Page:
Aid is now a priority in the Caribbean nation, but everyone here wants to be sure not to repeat mistakes of the past.
The number of people killed in Haiti by Hurricane Matthew has hit 1,000 as the country battles new deaths from a cholera outbreak and buries bodies in mass graves.
The powerful hurricane, the fiercest Caribbean storm in nearly a decade, slammed into Haiti on Tuesday, whipping it with 230 kilometre an hour winds and torrential rains.
The country is struggling to cope with a rise in cholera cases with officials warning that contaminated water and a lack of hygiene are posing serious risks to thousands of people in the impoverished country.
While the capital and biggest city, Port-au-Prince, was largely spared, the south suffered devastation. Aerial footage from the hardest-hit towns shows a ruined landscape of shanties with tin roofs blown away and downed trees everywhere. Mud from overflowing rivers covered the ground.
Citing local officials, Reuters news agency reported that at least 1,000 Haitians had been killed.
Authorities began burying the dead in mass graves in some areas – such as Jeremie, a city of 30,000 people – as bodies started to decompose, said Kedner Frenel, a government official.
Frenel said there was great concern about cholera spreading, and authorities were focused on getting water, food, and medication to thousands of people living in shelters.
Cholera causes severe diarrhoea and can kill within hours if untreated. It is spread through contaminated water and has a short incubation period, which leads to rapid outbreaks.
Government teams fanned out across the hard-hit southwestern tip of the country over the weekend to repair treatment centres and reach the epicentre of one outbreak.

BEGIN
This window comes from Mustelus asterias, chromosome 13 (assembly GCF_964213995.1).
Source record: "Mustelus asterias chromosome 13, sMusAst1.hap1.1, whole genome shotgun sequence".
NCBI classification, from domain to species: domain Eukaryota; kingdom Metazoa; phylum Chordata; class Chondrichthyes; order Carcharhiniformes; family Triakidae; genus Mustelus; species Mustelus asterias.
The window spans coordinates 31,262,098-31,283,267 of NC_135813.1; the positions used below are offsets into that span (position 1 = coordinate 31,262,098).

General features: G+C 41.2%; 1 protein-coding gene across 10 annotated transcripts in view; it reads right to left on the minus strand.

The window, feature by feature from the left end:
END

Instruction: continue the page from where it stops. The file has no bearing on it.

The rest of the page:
In the village of Labei, locals said that the river had washed down cadavers from villages upstream. With nobody coming to move the corpses, residents used planks of driftwood to push them down the river and into the sea.
Down by the shore, the corpse of one man lay blistering in the sun. A few hundred metres to his left in a roadside gully, three dead goats stewed in the toxic slime.
“It seems to me like a nuclear bomb went off,” said Paul Edouarzin, a UN Environmental Programme employee.
“In terms of destruction – environmental and agricultural – I can tell you 2016 is worse than 2010,” he added, referring to the devastating 2010 earthquake from which Haiti has yet to recover.
Diarrhoea-stricken residents in the village of Chevalier were well aware of the nearby cholera outbreak, but had little option except to drink the brackish water from the local well, which they believed was already contaminated by dead livestock.
“We have been abandoned by a government that never thinks of us,” said Marie-Ange Henry, as she surveyed her smashed home.
She said Chevalier had yet to receive any aid and many, like her, were coming down with fever. Cholera, she feared, was on its way.
Up to 80 percent of crops in Haiti have been lost in some areas, according to the UN Office for the Coordination of Humanitarian Affairs.
CARE France, a humanitarian group, said about one million people were in need of urgent assistance, and that many had “nothing left except the clothes on their back”.